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Sell Side Indicator: Wall St’s Improving Optimism
Posted By Barry Ritholtz On September 4, 2013 @ 12:00 pm In Contrary Indicators,Sentiment,Technical Analysis | Comments Disabled
This is an interesting chart: Improving Wall Street sentiment is still no where near the levels associated with excessive sentiment. Despite the ongoing rally — or perhaps because of it — we are now all the back to the levels enjoyed at the lows in March 2009.
Merrill notes its now up in “ten of the last thirteen months after hitting an all-time low of 43.9 last July, and is now at its highest level since April 2012, when it first flashed a “Buy” signal.”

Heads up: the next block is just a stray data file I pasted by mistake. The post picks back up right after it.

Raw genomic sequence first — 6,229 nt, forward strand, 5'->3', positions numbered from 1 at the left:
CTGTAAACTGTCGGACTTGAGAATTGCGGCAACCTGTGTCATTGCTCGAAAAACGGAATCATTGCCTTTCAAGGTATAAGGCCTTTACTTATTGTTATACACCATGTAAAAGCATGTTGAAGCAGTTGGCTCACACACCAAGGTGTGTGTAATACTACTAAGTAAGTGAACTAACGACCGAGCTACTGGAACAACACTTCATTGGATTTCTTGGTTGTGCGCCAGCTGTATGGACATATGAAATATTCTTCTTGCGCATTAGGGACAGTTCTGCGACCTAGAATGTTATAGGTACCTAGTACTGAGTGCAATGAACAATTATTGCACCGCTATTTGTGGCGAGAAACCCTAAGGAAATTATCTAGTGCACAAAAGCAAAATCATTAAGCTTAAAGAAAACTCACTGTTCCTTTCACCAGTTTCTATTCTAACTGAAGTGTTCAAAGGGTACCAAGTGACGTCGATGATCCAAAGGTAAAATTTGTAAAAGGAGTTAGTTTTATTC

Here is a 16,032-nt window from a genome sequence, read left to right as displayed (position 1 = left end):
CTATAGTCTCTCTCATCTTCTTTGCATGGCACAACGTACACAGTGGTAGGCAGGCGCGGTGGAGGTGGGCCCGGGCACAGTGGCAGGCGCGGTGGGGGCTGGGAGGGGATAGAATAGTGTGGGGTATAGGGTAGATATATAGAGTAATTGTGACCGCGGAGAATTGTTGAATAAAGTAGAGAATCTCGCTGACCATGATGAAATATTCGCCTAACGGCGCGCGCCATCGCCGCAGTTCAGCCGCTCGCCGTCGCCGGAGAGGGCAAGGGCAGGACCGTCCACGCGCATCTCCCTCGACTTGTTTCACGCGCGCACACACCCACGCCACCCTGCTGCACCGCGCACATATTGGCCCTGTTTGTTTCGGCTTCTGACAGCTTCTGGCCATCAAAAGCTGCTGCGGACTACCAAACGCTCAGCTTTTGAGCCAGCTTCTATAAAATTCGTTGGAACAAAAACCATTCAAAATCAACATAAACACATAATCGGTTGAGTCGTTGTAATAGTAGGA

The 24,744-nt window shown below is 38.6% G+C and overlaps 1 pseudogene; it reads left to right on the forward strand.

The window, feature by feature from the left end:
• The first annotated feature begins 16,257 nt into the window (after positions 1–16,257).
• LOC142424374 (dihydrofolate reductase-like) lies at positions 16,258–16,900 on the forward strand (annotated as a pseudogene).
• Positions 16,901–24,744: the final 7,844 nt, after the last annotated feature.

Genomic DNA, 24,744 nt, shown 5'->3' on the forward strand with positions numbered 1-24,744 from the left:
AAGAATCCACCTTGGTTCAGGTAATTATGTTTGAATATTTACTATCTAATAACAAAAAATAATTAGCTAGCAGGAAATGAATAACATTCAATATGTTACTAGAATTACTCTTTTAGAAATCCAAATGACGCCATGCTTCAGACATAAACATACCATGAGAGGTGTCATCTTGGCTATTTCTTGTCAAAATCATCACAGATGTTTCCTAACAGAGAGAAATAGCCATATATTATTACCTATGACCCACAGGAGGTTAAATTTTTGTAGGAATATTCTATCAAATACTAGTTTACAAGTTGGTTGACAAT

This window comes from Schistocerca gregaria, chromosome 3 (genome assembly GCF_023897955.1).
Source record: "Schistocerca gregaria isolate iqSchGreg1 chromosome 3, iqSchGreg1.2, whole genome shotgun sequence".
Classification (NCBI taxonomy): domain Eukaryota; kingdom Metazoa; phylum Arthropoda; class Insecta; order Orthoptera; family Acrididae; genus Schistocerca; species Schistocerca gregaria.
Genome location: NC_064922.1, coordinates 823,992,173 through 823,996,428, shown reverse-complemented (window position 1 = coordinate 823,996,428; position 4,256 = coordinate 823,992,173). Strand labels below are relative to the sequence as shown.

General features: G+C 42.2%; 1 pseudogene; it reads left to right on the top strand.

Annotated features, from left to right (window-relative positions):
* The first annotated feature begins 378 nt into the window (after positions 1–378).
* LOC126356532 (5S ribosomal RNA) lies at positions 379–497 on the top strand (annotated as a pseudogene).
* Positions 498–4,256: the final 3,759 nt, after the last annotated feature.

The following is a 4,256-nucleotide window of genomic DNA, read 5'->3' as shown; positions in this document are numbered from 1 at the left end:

Here is Merrill:
Wall Street’s bearishness is still as bad as it was at the market lows of March 2009. Given the contrarian nature of this indicator, we remain encouraged by Wall Street’s ongoing lack of optimism and the fact that strategists are still recommending that investors significantly underweight equities at 53% vs. a traditional long-term average benchmark weighting of 60-65%. Even though the S&P 500 has risen nearly 20% since sentiment bottomed, history suggests that strong equity returns can last for years after the indicator troughs.
Note that the Sell Side Indicator is based on “average recommended equity allocation of Wall Street strategists as of the last business day of each month.” It has historically been a reliable contrary indicator.
Wall St Optimism Almost Back to March 2009 Levels
Savita Subramanian, Dan Suzuki, Alex Makedon, Jill Carey
Bank of America Merrill Lynch, September 3, 3013
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